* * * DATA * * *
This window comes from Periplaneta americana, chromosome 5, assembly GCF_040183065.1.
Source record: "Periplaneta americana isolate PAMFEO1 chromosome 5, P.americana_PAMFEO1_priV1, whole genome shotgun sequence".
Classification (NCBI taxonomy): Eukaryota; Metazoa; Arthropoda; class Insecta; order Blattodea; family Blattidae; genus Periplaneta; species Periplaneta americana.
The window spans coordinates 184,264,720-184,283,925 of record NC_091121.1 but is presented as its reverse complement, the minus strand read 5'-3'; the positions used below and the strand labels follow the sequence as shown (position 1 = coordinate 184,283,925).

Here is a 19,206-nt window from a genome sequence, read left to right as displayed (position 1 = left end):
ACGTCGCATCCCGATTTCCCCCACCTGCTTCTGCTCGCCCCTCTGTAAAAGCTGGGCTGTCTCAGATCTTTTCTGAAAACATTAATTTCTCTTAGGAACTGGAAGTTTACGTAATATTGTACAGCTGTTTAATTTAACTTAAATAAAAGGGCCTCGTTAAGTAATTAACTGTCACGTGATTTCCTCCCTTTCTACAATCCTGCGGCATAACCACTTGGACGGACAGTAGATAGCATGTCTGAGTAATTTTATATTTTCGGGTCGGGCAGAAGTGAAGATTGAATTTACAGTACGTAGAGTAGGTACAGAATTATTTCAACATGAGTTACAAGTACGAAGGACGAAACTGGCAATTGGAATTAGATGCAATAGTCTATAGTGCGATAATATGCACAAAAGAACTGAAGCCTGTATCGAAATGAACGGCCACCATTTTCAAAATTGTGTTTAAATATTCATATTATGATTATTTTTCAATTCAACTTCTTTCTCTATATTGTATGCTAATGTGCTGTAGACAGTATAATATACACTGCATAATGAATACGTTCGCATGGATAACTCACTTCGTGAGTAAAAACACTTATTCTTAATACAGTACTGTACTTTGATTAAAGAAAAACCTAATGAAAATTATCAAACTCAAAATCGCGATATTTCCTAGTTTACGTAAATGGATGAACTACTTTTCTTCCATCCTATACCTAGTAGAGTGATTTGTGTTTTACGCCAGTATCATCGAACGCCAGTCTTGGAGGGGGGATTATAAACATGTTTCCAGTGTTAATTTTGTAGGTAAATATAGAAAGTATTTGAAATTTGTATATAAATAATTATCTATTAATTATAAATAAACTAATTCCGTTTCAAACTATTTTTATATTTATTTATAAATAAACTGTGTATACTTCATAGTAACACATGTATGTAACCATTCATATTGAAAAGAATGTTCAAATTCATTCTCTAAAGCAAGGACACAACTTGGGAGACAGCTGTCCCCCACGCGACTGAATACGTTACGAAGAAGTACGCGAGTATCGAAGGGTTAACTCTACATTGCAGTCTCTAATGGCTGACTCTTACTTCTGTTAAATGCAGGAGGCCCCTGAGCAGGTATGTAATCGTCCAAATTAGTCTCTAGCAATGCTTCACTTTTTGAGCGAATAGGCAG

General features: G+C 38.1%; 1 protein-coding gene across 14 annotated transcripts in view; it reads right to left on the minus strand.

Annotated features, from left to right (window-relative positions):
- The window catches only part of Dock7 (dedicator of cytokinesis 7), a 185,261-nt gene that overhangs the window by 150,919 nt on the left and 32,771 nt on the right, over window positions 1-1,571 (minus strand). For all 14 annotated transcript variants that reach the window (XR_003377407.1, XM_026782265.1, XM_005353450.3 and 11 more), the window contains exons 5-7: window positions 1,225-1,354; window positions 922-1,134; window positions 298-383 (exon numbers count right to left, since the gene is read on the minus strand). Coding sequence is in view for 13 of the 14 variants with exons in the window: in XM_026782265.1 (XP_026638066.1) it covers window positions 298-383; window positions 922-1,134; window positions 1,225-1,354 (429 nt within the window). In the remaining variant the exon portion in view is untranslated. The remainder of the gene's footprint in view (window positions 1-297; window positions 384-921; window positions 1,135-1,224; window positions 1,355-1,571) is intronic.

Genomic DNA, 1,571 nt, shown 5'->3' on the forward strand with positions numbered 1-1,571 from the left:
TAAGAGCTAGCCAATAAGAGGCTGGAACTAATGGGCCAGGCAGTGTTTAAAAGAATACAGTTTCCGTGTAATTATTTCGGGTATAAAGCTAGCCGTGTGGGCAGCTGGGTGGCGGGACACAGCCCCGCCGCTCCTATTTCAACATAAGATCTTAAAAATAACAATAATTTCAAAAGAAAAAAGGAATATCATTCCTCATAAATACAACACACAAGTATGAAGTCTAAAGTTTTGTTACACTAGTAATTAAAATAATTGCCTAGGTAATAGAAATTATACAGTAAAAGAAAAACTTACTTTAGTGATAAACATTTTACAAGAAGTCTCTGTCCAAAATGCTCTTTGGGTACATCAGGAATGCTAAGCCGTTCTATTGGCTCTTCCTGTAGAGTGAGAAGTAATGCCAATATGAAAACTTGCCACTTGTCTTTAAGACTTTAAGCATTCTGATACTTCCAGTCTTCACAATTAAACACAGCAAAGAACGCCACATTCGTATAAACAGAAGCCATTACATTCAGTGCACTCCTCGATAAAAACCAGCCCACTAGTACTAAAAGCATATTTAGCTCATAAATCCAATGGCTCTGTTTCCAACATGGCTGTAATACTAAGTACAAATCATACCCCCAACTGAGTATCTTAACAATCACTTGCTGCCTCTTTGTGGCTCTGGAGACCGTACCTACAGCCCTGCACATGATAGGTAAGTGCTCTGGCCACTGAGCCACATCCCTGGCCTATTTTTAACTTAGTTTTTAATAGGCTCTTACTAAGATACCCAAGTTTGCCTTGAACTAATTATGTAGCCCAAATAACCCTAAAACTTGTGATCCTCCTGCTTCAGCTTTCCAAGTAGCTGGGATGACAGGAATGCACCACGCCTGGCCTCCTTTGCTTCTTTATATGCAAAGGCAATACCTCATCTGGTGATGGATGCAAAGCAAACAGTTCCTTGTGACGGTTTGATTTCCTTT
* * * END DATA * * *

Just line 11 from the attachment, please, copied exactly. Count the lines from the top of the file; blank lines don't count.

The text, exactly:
TAAGAGCTAGCCAATAAGAGGCTGGAACTAATGGGCCAGGCAGTGTTTAAAAGAATACAGTTTCCGTGTAATTATTTCGGGTATAAAGCTAGCCGTGTGGGCAGCTGGGTGGCGGGACACAGCCCCGCCGCTCCTATTTCAACATAAGATCTTAAAAATAACAATAATTTCAAAAGAAAAAAGGAATATCATTCCTCATAAATACAACACACAAGTATGAAGTCTAAAGTTTTGTTACACTAGTAATTAAAATAATTGCCTAGGTAATAGAAATTATACAGTAAAAGAAAAACTTACTTTAGTGATAAACATTTTACAAGAAGTCTCTGTCCAAAATGCTCTTTGGGTACATCAGGAATGCTAAGCCGTTCTATTGGCTCTTCCTGTAGAGTGAGAAGTAATGCCAATATGAAAACTTGCCACTTGTCTTTAAGACTTTAAGCATTCTGATACTTCCAGTCTTCACAATTAAACACAGCAAAGAACGCCACATTCGTATAAACAGAAGCCATTACATTCAGTGCACTCCTCGATAAAAACCAGCCCACTAGTACTAAAAGCATATTTAGCTCATAAATCCAATGGCTCTGTTTCCAACATGGCTGTAATACTAAGTACAAATCATACCCCCAACTGAGTATCTTAACAATCACTTGCTGCCTCTTTGTGGCTCTGGAGACCGTACCTACAGCCCTGCACATGATAGGTAAGTGCTCTGGCCACTGAGCCACATCCCTGGCCTATTTTTAACTTAGTTTTTAATAGGCTCTTACTAAGATACCCAAGTTTGCCTTGAACTAATTATGTAGCCCAAATAACCCTAAAACTTGTGATCCTCCTGCTTCAGCTTTCCAAGTAGCTGGGATGACAGGAATGCACCACGCCTGGCCTCCTTTGCTTCTTTATATGCAAAGGCAATACCTCATCTGGTGATGGATGCAAAGCAAACAGTTCCTTGTGACGGTTTGATTTCCTTT